“He might as well appoint who he sees fit,” said Morton Klein, national president of the Zionist Organization of America, of the vacant consul general role the Israeli prime minister aims to fill.
By Mike Wagenheim, JNS
The backlash against Israeli Prime Minister Benjamin Netanyahu’s pending appointment of a brash, right-wing minister to a sensitive New York ambassadorial posting was, with limited exceptions, swift and decisive.
In the face of criticism about Likud lawmaker May Golan’s past rhetoric on African migrants—who she and others say made life dangerous in her South Tel Aviv neighborhood—Netanyahu reportedly retracted his offer for Golan to fill the vacant consul general role in the Big Apple.
Yet the premier is now reportedly considering another unconventional and right-wing candidate: American-born journalist Caroline Glick, who has been unsparing in her criticism of the Biden administration, and consistently critical of the dangers that progressivism, especially inside the U.S. Jewish establishment, brings to bear on Israel and American Jewish life. (Glick is a senior JNS contributing editor and host of “The Caroline Glick Show” on JNS.)
The candidates Netanyahu has reportedly considered wade into a debate about what sort of messenger a conservative Israeli government ought to send to New York, where it is often at odds ideologically with the city’s more liberal Jewish base. More broadly, how much significance should the public attach to the role and its occupant?
“The Israeli people picked a strong, center-right government to represent it after seeing for years that left-wing policies have been a disaster,” Morton Klein, national president of the Zionist Organization of America, told JNS. “The consul general should be somebody who reflects the views of the Israeli public, not the American public—of the Israeli voter, not the American and Jewish positions.”
“I think Caroline would be an outstanding appointment. She is arguably the greatest pro-Israel journalist in the world and extremely knowledgeable concerning the Arab-Israel situation,” he said. “She’s articulate, persuasive and understands the nuances of the issues of the Arab-Islamic war against Israel.”
‘The capital of Blue America and of Blue Jewry’
Zionist activist and political commentator Gil Troy told JNS that the Netanyahu government’s recent diplomatic maneuvers are a thinly veiled thumb in the eye of U.S. Jewry after a years-long, contentious relationship. Netanyahu is signaling that he sees greater value building relationships with the American political right and evangelical Christians than with the U.S. Jewish base.
Troy noted that both actress Noa Tishby, who was an unpaid Israeli antisemitism envoy prior to her recent ouster, and Asaf Zamir, who resigned as consul general in March, had publicly voiced opposition to Israeli judicial reform.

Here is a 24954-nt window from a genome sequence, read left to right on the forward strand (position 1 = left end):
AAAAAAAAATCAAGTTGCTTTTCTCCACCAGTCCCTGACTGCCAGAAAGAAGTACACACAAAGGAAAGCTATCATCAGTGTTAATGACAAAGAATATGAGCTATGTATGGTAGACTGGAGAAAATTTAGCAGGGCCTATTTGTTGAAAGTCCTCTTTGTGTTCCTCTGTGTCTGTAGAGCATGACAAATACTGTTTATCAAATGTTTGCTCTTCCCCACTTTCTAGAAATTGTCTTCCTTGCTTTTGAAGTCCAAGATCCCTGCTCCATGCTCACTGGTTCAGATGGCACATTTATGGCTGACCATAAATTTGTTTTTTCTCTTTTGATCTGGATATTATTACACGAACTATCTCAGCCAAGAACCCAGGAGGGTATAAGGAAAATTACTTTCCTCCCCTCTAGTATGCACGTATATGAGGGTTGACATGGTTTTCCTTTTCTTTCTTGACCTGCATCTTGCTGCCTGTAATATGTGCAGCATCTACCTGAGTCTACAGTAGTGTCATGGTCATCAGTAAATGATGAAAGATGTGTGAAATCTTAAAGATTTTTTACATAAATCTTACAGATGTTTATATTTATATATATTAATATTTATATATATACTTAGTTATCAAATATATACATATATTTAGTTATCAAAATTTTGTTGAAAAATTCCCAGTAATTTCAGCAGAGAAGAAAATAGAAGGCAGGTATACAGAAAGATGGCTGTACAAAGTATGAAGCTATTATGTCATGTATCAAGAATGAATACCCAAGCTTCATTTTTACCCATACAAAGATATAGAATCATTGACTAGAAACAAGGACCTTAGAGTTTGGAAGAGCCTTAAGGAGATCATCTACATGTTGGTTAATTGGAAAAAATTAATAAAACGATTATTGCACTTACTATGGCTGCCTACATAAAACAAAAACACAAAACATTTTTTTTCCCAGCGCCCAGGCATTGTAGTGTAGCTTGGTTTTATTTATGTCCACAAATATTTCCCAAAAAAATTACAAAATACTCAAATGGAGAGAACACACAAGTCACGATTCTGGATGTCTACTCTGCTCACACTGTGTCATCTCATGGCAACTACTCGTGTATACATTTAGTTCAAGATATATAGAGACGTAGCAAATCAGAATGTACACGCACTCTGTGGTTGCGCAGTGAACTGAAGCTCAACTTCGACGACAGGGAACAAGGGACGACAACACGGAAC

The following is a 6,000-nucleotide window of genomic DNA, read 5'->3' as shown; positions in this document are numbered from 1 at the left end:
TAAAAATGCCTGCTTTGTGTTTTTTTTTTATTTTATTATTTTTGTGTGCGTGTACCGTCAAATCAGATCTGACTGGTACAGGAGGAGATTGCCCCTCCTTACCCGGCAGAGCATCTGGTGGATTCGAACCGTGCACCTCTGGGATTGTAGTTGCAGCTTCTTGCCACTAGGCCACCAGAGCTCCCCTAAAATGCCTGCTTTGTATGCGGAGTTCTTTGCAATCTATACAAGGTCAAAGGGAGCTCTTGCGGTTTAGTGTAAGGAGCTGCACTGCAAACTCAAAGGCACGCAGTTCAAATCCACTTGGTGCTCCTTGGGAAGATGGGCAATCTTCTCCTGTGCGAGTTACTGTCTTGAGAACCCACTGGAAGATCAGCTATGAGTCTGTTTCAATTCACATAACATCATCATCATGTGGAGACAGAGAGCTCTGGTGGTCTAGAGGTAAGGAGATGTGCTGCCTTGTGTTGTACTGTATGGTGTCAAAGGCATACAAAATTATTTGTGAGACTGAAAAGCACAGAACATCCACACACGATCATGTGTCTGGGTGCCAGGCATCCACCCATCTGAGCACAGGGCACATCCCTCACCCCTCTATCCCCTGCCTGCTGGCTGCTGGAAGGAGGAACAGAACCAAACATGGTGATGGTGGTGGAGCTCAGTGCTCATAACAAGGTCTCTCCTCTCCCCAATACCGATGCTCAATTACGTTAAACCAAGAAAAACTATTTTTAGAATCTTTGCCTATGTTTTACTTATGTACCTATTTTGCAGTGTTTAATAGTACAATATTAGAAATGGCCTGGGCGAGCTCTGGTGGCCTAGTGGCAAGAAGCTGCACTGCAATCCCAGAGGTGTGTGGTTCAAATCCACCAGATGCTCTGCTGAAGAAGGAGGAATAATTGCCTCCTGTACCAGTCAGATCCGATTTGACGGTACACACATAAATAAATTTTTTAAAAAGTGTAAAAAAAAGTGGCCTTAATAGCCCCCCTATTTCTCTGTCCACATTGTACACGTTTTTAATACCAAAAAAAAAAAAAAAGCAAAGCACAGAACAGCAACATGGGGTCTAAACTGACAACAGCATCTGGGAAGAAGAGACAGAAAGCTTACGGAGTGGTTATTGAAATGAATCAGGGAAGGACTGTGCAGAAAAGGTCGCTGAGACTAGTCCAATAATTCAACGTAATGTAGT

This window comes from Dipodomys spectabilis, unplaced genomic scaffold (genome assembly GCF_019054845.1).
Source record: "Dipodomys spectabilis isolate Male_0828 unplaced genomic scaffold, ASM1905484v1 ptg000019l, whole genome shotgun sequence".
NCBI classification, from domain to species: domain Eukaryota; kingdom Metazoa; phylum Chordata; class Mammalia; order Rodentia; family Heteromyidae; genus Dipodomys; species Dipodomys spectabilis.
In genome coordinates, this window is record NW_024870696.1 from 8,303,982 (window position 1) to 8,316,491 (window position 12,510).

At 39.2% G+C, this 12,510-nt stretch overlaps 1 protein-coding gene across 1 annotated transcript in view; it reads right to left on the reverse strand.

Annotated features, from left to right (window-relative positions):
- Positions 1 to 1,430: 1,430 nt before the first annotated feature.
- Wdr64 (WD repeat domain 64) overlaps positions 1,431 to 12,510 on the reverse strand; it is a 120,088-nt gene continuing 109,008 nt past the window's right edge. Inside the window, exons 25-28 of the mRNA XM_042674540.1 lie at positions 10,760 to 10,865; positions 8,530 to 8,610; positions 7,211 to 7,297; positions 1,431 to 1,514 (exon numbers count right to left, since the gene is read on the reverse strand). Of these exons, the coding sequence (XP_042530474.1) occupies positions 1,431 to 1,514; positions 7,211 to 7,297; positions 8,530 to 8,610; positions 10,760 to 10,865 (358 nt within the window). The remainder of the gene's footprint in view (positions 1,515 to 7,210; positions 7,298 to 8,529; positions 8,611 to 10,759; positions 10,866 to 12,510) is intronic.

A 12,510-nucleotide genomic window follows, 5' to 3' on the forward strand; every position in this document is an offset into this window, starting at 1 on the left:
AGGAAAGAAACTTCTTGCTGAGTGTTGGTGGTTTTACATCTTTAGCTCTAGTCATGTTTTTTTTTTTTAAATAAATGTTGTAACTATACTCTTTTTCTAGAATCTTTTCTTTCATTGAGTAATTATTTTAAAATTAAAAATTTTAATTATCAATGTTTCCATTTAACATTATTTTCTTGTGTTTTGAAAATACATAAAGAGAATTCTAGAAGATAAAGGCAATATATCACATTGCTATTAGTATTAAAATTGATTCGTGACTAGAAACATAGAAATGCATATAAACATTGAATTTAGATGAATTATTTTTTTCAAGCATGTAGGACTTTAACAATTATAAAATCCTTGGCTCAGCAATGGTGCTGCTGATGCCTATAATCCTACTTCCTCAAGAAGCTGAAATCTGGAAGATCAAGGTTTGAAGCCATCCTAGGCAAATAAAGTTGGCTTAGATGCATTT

“The last government appointed Noa Tishby, a successful Hollywood powerhouse, who wrote a book filled with pride about Israel, and who both culturally speaks to the bulk of American Jewry and pushed back very effectively against our enemies,” he said.
“This government fires her, and then when the consul general of New York job opens, he considered sending to New York—the capital of Blue America and of Blue Jewry—a politico with a long history of statements that offend most American Jews,” he added.
Netanyahu reportedly pushed initially to send Golan to New York to free up a ministerial role domestically, which is a tactic he has employed before. He did so notably when he appointed Likud rival Danny Danon as Israeli ambassador to the United Nations. In Turtle Bay, Danon surpassed the expectations of most analysts and, ironically, after returning to Israel as a Likud lawmaker, is now pushing Netanyahu to make him a minister, which set the ball in motion with Golan.
Prior to his U.N. appointment, Danon had built a reputation as a right-wing firebrand rather than as a practitioner of diplomacy.
‘It’s hard not to be frustrated’
Netanyahu is drawing on lessons learned in proposing right-wing names for the open position in New York, according to Klein. He wanted to appoint confidante Dore Gold as ambassador to Washington in 2009 but “was afraid Gold would be perceived as too right of center,” he added. Instead, the prime minister selected American-born academic Michael Oren, whom Klein calls left-wing. (Some experts would disagree.)
“My friends in Israel told me when Netanyahu first became prime minister, it was better to be a Labor (Party) guy in order to get a job than a Likud guy because Bibi wanted to soften his image,” Klein told JNS. “He quickly learned that even though he’s appointing people like Michael Oren and others from the left of center, that will not change American Jewish opinion.”
“It had no impact on the American government or media being friendlier to Israel. He might as well appoint who he sees fit,” he said.
Troy counters that for Netanyahu, it’s not about sending those he thinks are appropriate choices to America, even if they rankle feathers. He sometimes chooses simply out of domestic political expediency, blinding him to the potential consequences overseas.
“It’s hard not to read some message there—not just for organized American Jewry, but for most American Jews,” said Troy. “And it’s hard not to be frustrated that the extremists in Israel, left and right—in this case right—are so busy fighting internal political battles they forgot who our real enemies are.”